Meat and egg components:
- Chopped pork and egg yolk
- Chopped ham and eggs
- American processed cheese
- American processed cheese and Swiss cheese blend
- American processed cheese with bacon
- Canned pork loaf with carrots
and apple flakes
- Veal and pork loaf
- Beef and pork loaf
- Corned beef minced
- Deviled meat
- Solid packed chicken
- Chop suey with pork and toasted
- Chipped steak
- Fried ham
- Pork steaks
The key used to open the cans were of the wire type. The famous P38 opener was not included in the K ration, but came with the 10-in-1 ration.
Twelve K rations (36 units) were packed in a cardboard box, this box was to be placed in a wooden shipping case for overseas shipment.
One must keep in mind that all the changes were to be incorporated in the production lines without slowing the process down. This could vary with all the different packing plants. All kinds of small differences in the contents can be observed, due to these change overs in the production process and packers lines.
As shown in the pictures next and below, the Army had the obligation to the public to keep them informed about the welfare of the troops. The people needed to know that their loved ones were taken care of. To inform the American people the Army held exhibitions were visitors were shown what the American soldier was fed in the field. It is said that the American army was the best fed army of the world. Tell that to the poor GI who had to live on these ration week after week.
Although the K ration was developed as a combat ration and to be used only for a few days, the Army placed to much faith in the fact that it was a balanced meal, with all the necessary nutritions. Therefor it was issued as a staple diet for the combat soldiers. It provided enough calories to keep a man going, but it lacked bulk. It didn’t filled the stomach and the soldier kept a hungry feeling. As a side effect of prolonged use of this highly concentrated ration, the soldiers stomach couldn’t handle normal rich food any more. After coming off the line and being fed at rear echelon mess facilities, the GI’s usually got sick with cramps and stomach ache and came down with the “GI’s” (diarrhea).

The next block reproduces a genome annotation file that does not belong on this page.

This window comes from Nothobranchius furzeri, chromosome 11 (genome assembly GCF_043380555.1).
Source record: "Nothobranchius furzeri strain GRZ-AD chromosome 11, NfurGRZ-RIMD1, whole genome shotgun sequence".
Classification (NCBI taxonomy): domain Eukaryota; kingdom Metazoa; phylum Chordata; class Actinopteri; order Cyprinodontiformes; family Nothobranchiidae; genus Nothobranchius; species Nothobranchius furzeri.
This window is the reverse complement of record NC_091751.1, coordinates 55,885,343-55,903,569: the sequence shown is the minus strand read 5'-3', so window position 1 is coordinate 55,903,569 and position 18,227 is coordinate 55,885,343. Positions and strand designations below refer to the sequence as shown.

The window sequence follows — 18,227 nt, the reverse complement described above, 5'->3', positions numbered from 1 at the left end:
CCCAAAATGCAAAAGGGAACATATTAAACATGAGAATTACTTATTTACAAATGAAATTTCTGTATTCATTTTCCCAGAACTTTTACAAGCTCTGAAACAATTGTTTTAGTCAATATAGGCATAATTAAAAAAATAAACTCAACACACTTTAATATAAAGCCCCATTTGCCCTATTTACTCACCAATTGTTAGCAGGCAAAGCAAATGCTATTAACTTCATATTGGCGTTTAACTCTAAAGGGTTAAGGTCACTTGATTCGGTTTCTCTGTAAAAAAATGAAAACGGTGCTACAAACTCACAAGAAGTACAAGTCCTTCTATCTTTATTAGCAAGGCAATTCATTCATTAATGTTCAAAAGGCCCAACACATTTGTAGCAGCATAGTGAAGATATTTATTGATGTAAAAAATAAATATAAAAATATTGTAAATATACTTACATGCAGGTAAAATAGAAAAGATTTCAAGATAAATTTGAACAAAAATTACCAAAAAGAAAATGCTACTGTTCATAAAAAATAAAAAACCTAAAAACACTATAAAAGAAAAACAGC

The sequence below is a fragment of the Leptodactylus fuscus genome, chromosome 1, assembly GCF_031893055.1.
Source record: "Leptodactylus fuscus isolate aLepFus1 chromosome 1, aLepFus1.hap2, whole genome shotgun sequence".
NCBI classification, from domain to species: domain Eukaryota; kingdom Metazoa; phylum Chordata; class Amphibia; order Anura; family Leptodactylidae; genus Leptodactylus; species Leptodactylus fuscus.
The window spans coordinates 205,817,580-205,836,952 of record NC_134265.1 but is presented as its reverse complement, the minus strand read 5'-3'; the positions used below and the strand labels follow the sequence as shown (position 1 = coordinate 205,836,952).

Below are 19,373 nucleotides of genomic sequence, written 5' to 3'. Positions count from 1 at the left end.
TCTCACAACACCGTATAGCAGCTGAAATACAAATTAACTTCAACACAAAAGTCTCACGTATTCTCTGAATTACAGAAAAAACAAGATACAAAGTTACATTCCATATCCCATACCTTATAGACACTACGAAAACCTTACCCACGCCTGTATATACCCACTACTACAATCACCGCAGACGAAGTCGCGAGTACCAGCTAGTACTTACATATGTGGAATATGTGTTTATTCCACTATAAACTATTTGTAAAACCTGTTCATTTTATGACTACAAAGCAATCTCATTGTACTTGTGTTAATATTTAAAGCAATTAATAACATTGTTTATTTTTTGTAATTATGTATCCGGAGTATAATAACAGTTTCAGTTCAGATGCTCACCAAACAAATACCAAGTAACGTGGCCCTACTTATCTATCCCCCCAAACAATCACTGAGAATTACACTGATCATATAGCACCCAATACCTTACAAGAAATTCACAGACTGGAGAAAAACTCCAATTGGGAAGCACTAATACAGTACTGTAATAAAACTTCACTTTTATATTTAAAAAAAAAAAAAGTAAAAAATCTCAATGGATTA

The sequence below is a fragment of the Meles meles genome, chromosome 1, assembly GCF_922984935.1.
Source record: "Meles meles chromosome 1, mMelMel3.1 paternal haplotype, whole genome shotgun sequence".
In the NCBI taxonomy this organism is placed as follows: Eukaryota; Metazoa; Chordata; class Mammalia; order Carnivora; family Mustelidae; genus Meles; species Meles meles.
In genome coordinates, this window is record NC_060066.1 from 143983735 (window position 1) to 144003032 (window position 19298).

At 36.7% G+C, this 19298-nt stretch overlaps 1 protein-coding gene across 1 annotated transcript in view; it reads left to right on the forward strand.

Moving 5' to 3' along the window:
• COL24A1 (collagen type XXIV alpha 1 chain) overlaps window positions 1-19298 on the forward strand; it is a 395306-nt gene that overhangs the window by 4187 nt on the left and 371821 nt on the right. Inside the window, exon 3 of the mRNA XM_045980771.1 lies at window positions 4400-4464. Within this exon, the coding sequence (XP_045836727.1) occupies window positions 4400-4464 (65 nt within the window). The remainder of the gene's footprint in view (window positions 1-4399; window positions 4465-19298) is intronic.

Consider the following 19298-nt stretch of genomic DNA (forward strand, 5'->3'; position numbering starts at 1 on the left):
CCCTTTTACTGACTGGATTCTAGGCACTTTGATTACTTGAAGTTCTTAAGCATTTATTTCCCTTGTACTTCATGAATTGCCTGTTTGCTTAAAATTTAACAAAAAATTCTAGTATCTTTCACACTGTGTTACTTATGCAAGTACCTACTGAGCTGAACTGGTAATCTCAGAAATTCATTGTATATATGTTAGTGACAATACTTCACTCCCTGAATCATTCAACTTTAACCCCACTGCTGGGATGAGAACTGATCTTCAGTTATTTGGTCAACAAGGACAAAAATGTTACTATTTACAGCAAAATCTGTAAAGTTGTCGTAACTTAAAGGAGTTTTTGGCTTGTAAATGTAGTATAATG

The Army “sold” the K ration as a full daily ration specially developed for the fighting men, and it was issued as such. Usually the bulkier C ration and the 10-in-1 ration were carried on vehicles, and hardly available for the foot soldier.
A change approved such as with the morale boxes in February that went into full production three months later, can only be observed in the combat photos taken from September on. So, one has to keep in mind that when something was officially approved and taken into production, it doesn’t mean that the next day it was supplied to the soldier half way around the globe. Still until the end of the war, the old boxes with varying contents were in stock and issued along the new ones.
When the war ended, the U.S. Military found itself with vast amounts of stocks of rations. Some were given to the populace of liberated or conquered countries to elevate the food shortages. Other rations were sold to countries who had to fight for their colonies, like the Dutch in their Dutch East Indies and the French in Indo Chine. In 1947 the K ration was declared obsolete by the U.S. Army. But even in the early days of the Korean conflict, surplus stocks of K rations were used until the new C ration was into full production and could be supplied.
The United States army released an interesting short movie about its rations. Its a ten minute promotion movie called: Food For Fighters. Shown is the food preparation and assembly of several ration on a assembly line. Also, note how the crates are stenciled.